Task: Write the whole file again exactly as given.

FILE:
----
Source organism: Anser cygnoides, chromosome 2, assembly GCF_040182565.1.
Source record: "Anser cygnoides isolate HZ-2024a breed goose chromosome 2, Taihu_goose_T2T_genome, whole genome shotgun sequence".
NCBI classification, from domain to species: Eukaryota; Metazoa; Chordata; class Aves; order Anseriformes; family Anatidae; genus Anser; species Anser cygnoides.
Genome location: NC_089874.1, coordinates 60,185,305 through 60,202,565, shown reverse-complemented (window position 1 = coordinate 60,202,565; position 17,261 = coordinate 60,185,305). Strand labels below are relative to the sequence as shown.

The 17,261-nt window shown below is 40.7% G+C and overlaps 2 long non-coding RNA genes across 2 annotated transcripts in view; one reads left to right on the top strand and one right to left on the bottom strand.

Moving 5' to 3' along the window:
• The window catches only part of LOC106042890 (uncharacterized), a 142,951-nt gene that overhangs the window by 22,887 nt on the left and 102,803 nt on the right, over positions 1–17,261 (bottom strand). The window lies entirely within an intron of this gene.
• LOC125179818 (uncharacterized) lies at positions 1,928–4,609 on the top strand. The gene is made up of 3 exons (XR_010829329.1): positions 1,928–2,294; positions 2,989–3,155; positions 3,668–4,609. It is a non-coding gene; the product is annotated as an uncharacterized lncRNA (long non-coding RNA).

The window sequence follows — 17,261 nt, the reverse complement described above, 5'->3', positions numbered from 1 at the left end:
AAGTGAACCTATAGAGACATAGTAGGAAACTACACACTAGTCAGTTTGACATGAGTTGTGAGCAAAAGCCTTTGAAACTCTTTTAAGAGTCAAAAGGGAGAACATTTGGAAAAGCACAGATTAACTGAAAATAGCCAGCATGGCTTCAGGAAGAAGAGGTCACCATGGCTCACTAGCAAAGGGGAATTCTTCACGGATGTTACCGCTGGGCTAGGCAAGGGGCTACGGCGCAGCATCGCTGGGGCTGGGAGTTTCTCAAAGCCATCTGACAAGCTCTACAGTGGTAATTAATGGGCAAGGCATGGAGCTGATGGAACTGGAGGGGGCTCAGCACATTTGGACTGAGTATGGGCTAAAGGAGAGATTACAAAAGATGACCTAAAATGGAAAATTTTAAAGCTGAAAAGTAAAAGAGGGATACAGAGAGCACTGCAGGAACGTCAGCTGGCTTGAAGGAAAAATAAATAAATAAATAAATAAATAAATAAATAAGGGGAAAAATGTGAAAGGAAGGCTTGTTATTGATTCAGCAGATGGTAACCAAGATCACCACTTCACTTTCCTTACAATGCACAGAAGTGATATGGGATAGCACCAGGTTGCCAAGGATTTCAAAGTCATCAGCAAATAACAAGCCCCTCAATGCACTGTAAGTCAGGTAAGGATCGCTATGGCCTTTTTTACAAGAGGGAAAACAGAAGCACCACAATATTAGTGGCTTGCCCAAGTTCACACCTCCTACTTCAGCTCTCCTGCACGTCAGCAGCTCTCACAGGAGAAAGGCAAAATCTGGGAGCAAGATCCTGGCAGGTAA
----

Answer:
Source organism: Anser cygnoides, chromosome 2, assembly GCF_040182565.1.
Source record: "Anser cygnoides isolate HZ-2024a breed goose chromosome 2, Taihu_goose_T2T_genome, whole genome shotgun sequence".
NCBI classification, from domain to species: Eukaryota; Metazoa; Chordata; class Aves; order Anseriformes; family Anatidae; genus Anser; species Anser cygnoides.
Genome location: NC_089874.1, coordinates 60,185,305 through 60,202,565, shown reverse-complemented (window position 1 = coordinate 60,202,565; position 17,261 = coordinate 60,185,305). Strand labels below are relative to the sequence as shown.

The 17,261-nt window shown below is 40.7% G+C and overlaps 2 long non-coding RNA genes across 2 annotated transcripts in view; one reads left to right on the top strand and one right to left on the bottom strand.

Moving 5' to 3' along the window:
• The window catches only part of LOC106042890 (uncharacterized), a 142,951-nt gene that overhangs the window by 22,887 nt on the left and 102,803 nt on the right, over positions 1–17,261 (bottom strand). The window lies entirely within an intron of this gene.
• LOC125179818 (uncharacterized) lies at positions 1,928–4,609 on the top strand. The gene is made up of 3 exons (XR_010829329.1): positions 1,928–2,294; positions 2,989–3,155; positions 3,668–4,609. It is a non-coding gene; the product is annotated as an uncharacterized lncRNA (long non-coding RNA).

The window sequence follows — 17,261 nt, the reverse complement described above, 5'->3', positions numbered from 1 at the left end:
AAGTGAACCTATAGAGACATAGTAGGAAACTACACACTAGTCAGTTTGACATGAGTTGTGAGCAAAAGCCTTTGAAACTCTTTTAAGAGTCAAAAGGGAGAACATTTGGAAAAGCACAGATTAACTGAAAATAGCCAGCATGGCTTCAGGAAGAAGAGGTCACCATGGCTCACTAGCAAAGGGGAATTCTTCACGGATGTTACCGCTGGGCTAGGCAAGGGGCTACGGCGCAGCATCGCTGGGGCTGGGAGTTTCTCAAAGCCATCTGACAAGCTCTACAGTGGTAATTAATGGGCAAGGCATGGAGCTGATGGAACTGGAGGGGGCTCAGCACATTTGGACTGAGTATGGGCTAAAGGAGAGATTACAAAAGATGACCTAAAATGGAAAATTTTAAAGCTGAAAAGTAAAAGAGGGATACAGAGAGCACTGCAGGAACGTCAGCTGGCTTGAAGGAAAAATAAATAAATAAATAAATAAATAAATAAATAAGGGGAAAAATGTGAAAGGAAGGCTTGTTATTGATTCAGCAGATGGTAACCAAGATCACCACTTCACTTTCCTTACAATGCACAGAAGTGATATGGGATAGCACCAGGTTGCCAAGGATTTCAAAGTCATCAGCAAATAACAAGCCCCTCAATGCACTGTAAGTCAGGTAAGGATCGCTATGGCCTTTTTTACAAGAGGGAAAACAGAAGCACCACAATATTAGTGGCTTGCCCAAGTTCACACCTCCTACTTCAGCTCTCCTGCACGTCAGCAGCTCTCACAGGAGAAAGGCAAAATCTGGGAGCAAGATCCTGGCAGGTAA